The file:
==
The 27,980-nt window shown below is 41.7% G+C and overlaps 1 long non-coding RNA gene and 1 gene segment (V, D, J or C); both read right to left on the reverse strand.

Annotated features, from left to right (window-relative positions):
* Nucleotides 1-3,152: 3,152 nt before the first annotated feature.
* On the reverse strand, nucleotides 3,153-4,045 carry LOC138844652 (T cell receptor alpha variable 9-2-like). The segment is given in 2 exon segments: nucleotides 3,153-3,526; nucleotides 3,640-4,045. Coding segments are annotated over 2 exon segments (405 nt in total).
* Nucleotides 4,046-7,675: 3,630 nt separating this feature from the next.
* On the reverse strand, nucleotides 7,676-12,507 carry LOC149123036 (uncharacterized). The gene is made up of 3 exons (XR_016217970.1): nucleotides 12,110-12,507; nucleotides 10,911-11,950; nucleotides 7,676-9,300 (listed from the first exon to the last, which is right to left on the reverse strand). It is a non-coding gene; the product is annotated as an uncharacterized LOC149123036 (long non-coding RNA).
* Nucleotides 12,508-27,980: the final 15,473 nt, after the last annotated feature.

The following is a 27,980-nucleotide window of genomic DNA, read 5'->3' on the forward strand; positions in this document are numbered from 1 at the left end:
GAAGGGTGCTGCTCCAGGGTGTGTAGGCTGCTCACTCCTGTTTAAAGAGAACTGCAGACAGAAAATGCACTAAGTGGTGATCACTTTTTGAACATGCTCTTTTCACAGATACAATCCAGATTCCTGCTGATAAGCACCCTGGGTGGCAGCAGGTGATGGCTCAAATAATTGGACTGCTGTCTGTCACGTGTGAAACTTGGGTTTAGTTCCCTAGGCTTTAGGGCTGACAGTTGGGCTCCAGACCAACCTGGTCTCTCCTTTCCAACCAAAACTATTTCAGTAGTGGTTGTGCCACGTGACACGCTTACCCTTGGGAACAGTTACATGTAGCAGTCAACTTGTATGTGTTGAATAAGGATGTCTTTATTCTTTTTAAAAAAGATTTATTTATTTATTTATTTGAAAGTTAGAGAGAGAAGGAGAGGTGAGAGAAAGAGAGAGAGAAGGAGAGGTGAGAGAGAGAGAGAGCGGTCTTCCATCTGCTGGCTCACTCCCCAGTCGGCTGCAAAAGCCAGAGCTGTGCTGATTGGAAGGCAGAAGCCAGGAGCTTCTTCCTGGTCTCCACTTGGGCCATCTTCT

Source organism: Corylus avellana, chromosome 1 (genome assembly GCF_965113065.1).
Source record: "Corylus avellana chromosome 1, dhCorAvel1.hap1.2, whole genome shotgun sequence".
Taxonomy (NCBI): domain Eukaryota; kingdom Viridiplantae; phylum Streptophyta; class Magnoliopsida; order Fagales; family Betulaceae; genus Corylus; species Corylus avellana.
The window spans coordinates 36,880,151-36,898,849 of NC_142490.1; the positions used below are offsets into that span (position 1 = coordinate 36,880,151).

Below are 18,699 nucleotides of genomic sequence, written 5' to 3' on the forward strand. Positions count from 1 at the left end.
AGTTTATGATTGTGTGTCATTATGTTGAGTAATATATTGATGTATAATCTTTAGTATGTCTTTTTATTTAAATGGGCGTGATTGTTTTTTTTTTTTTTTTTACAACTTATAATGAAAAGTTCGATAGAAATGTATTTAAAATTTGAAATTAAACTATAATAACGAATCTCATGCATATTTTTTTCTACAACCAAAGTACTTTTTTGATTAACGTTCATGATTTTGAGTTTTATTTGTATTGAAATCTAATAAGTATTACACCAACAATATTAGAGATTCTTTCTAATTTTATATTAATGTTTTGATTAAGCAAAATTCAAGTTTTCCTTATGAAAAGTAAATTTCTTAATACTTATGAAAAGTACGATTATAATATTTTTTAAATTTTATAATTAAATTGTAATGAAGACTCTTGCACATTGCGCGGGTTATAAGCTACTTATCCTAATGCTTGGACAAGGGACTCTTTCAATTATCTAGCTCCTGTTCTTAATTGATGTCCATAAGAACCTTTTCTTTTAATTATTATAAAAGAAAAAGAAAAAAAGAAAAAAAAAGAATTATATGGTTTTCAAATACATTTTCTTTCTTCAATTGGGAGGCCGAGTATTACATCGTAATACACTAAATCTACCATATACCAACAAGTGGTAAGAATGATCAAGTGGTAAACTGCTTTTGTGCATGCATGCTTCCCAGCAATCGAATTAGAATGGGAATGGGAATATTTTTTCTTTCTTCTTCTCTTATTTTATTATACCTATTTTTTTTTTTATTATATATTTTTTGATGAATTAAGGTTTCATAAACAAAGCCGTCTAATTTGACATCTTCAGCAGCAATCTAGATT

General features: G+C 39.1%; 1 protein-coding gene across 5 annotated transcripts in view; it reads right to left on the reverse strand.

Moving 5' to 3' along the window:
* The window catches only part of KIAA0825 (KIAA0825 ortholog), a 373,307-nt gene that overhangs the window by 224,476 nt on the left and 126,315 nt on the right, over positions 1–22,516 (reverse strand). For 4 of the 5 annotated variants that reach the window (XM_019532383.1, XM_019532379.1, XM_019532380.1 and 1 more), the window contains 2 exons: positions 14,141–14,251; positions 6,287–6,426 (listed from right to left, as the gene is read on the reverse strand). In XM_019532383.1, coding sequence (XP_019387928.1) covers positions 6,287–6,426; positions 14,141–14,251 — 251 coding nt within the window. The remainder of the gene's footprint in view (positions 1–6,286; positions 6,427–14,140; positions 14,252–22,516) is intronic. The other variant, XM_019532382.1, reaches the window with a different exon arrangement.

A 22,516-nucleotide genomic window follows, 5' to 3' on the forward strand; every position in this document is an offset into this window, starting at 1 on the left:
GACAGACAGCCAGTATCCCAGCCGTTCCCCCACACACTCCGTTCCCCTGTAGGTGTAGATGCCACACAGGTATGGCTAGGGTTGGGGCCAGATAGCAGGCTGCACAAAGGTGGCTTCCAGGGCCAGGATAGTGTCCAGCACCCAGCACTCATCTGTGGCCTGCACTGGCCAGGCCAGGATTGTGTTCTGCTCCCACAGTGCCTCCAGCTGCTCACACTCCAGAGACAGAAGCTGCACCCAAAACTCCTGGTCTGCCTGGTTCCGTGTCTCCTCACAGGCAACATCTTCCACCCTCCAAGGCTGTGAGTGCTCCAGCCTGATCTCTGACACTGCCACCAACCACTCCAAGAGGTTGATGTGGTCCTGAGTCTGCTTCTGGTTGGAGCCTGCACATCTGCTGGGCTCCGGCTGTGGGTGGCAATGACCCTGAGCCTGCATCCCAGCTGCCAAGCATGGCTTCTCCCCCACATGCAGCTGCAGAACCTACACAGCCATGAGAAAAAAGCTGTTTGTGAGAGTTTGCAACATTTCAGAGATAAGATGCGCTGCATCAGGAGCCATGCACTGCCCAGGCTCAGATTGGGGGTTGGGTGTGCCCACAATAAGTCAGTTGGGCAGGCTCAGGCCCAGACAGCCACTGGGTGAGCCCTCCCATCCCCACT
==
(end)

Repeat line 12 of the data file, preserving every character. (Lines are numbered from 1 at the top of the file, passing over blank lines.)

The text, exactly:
Taxonomy (NCBI): domain Eukaryota; kingdom Viridiplantae; phylum Streptophyta; class Magnoliopsida; order Fagales; family Betulaceae; genus Corylus; species Corylus avellana.